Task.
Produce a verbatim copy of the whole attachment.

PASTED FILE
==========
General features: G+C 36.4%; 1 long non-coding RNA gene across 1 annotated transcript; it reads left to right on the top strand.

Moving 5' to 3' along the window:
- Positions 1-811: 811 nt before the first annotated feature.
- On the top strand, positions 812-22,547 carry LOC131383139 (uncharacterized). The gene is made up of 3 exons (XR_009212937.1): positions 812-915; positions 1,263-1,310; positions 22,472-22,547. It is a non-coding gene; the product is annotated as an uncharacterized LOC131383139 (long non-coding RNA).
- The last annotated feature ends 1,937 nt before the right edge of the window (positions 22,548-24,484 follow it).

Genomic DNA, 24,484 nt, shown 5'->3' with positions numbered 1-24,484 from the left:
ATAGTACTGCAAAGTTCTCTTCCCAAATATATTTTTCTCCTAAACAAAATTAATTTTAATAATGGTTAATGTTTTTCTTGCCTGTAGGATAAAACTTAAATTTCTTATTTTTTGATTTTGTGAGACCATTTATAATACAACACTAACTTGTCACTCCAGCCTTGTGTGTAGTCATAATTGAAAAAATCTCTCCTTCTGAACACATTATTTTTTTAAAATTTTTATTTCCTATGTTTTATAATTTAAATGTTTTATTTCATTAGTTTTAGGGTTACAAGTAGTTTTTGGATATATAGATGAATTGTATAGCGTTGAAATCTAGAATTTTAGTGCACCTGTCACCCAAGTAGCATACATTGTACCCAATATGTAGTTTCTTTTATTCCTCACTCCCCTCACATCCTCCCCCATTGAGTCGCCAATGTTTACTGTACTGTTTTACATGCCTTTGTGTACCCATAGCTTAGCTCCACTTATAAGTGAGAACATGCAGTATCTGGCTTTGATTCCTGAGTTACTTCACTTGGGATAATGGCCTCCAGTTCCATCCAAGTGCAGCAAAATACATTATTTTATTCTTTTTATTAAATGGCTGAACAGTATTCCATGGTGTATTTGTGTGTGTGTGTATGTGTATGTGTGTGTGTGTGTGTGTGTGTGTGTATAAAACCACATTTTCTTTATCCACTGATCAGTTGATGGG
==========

General features: G+C 36.4%; 1 long non-coding RNA gene across 1 annotated transcript; it reads left to right on the top strand.

Moving 5' to 3' along the window:
- Positions 1-811: 811 nt before the first annotated feature.
- On the top strand, positions 812-22,547 carry LOC131383139 (uncharacterized). The gene is made up of 3 exons (XR_009212937.1): positions 812-915; positions 1,263-1,310; positions 22,472-22,547. It is a non-coding gene; the product is annotated as an uncharacterized LOC131383139 (long non-coding RNA).
- The last annotated feature ends 1,937 nt before the right edge of the window (positions 22,548-24,484 follow it).

Genomic DNA, 24,484 nt, shown 5'->3' with positions numbered 1-24,484 from the left:
ATAGTACTGCAAAGTTCTCTTCCCAAATATATTTTTCTCCTAAACAAAATTAATTTTAATAATGGTTAATGTTTTTCTTGCCTGTAGGATAAAACTTAAATTTCTTATTTTTTGATTTTGTGAGACCATTTATAATACAACACTAACTTGTCACTCCAGCCTTGTGTGTAGTCATAATTGAAAAAATCTCTCCTTCTGAACACATTATTTTTTTAAAATTTTTATTTCCTATGTTTTATAATTTAAATGTTTTATTTCATTAGTTTTAGGGTTACAAGTAGTTTTTGGATATATAGATGAATTGTATAGCGTTGAAATCTAGAATTTTAGTGCACCTGTCACCCAAGTAGCATACATTGTACCCAATATGTAGTTTCTTTTATTCCTCACTCCCCTCACATCCTCCCCCATTGAGTCGCCAATGTTTACTGTACTGTTTTACATGCCTTTGTGTACCCATAGCTTAGCTCCACTTATAAGTGAGAACATGCAGTATCTGGCTTTGATTCCTGAGTTACTTCACTTGGGATAATGGCCTCCAGTTCCATCCAAGTGCAGCAAAATACATTATTTTATTCTTTTTATTAAATGGCTGAACAGTATTCCATGGTGTATTTGTGTGTGTGTGTATGTGTATGTGTGTGTGTGTGTGTGTGTGTGTGTATAAAACCACATTTTCTTTATCCACTGATCAGTTGATGGG